Add open-source methodologies to your tool set, and empower your development teams.
Do you want to develop software for Linux, but you're haunted by the thought that those slight differences among Linux distributions will prove the end of you?
Last Aug. 14, I predicted in our cover story "Linux Slugfest" that Caldera and Red Hat would be the only major Linux distributors left standing.
Recent remarks by executives add fuel to anti-Microsoft fire in the Linux developer community
Working in the press room of Linuxworld in New York this month, I found myself checking e-mail on, of all things, a desktop PC running Windows 98.
Linux 2.4.1, which will be available in the near term, will give the operating system its last missing piece: a journaling file system (JFS).
Linux does the heavy lifting, as open-source rolls into selected glasshouses.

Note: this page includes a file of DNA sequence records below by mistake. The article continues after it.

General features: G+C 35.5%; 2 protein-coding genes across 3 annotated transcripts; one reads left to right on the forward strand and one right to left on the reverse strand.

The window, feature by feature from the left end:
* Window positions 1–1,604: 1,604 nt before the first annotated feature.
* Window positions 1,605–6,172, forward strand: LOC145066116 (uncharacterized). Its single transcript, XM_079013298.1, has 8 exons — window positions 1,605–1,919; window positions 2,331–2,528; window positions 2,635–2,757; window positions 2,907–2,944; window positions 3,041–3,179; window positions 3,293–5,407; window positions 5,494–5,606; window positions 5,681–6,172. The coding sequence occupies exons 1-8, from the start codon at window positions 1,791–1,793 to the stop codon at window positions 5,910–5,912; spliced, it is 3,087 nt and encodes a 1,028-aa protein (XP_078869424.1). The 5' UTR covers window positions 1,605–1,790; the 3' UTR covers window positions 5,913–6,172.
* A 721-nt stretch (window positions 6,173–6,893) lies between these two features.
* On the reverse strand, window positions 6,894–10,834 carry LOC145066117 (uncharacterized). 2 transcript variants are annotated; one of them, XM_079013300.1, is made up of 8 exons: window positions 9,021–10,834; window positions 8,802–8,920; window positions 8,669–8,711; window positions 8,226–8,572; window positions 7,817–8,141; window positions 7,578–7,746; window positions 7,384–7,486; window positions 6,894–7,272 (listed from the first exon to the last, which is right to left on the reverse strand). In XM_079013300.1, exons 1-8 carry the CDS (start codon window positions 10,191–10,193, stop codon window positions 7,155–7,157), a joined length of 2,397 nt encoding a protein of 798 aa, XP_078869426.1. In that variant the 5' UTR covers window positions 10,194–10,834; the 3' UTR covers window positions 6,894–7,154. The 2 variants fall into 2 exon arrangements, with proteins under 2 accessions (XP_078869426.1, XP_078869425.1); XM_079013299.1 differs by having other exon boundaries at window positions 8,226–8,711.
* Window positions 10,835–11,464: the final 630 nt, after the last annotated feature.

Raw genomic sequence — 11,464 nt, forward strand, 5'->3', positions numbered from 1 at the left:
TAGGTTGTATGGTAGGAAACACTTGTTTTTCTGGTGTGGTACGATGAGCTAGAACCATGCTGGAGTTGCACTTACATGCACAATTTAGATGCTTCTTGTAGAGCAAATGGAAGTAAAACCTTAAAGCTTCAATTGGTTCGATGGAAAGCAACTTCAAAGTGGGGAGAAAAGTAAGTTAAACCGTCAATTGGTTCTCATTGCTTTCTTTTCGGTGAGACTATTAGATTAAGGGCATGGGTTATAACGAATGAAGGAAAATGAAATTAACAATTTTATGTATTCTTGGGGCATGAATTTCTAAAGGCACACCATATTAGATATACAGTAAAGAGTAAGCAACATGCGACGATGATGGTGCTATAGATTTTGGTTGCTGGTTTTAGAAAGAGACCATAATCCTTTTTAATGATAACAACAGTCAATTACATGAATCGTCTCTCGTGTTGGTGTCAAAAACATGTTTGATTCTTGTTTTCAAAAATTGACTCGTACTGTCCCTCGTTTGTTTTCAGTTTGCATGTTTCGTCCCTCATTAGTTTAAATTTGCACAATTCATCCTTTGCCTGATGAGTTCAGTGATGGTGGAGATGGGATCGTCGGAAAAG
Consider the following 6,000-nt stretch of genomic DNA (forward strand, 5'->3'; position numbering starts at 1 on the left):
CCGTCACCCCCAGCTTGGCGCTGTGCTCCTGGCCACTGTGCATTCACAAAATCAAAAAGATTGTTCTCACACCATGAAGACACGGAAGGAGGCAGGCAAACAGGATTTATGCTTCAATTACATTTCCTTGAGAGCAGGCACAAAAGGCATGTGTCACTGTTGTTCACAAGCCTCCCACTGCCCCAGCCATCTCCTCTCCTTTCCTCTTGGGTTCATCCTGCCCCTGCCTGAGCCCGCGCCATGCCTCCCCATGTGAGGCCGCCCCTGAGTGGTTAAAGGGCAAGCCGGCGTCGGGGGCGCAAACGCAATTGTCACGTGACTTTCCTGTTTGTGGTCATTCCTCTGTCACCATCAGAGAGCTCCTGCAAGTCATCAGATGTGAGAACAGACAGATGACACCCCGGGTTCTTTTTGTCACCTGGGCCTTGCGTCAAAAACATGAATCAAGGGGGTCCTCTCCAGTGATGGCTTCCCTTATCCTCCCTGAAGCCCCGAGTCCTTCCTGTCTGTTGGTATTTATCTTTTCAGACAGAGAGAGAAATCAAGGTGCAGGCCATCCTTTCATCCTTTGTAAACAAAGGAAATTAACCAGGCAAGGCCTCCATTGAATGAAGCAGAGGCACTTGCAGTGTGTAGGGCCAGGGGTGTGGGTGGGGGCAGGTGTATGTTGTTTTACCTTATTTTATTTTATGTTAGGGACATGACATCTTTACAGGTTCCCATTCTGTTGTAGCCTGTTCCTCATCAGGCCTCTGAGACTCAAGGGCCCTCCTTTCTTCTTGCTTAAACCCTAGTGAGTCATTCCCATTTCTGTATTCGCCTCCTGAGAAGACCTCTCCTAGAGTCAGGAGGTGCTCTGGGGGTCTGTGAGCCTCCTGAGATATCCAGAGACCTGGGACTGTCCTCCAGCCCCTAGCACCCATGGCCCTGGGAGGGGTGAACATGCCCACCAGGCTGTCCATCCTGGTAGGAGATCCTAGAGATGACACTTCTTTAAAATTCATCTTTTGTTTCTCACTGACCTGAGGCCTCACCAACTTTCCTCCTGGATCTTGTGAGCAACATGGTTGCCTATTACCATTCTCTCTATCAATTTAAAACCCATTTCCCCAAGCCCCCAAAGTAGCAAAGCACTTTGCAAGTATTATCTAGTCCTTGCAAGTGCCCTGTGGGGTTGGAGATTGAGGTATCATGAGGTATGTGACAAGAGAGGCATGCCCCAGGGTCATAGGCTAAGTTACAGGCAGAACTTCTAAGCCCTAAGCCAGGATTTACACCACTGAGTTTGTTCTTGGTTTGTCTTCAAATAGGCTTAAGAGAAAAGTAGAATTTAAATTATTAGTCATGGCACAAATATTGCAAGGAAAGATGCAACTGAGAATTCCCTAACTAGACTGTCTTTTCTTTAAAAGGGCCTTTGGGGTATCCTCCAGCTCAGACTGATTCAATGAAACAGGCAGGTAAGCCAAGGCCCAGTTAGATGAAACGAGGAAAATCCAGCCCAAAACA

Has the time come to suit up with Linux 2.4, walk into your enterprise customer's office, and tell them it's time for Linux?
IBM may be too bullish, but new tools could boost use
Oracle, intel and ibm may be expending a lot of money and resources to lift Linux into enterprise IT shops, but any large commitments from customers remain a well-kept secret.
Spencer F. Katt
What could Microsoft executives have been up to last week as they lurked in the hallways of the Javits Center in New York during the LinuxWorld Conference & Expo, pondered the Katt.
Linux 2.4 sports improvements over previous versions, but you'll only benefit from those improvements if you're looking for a business or enterprise server.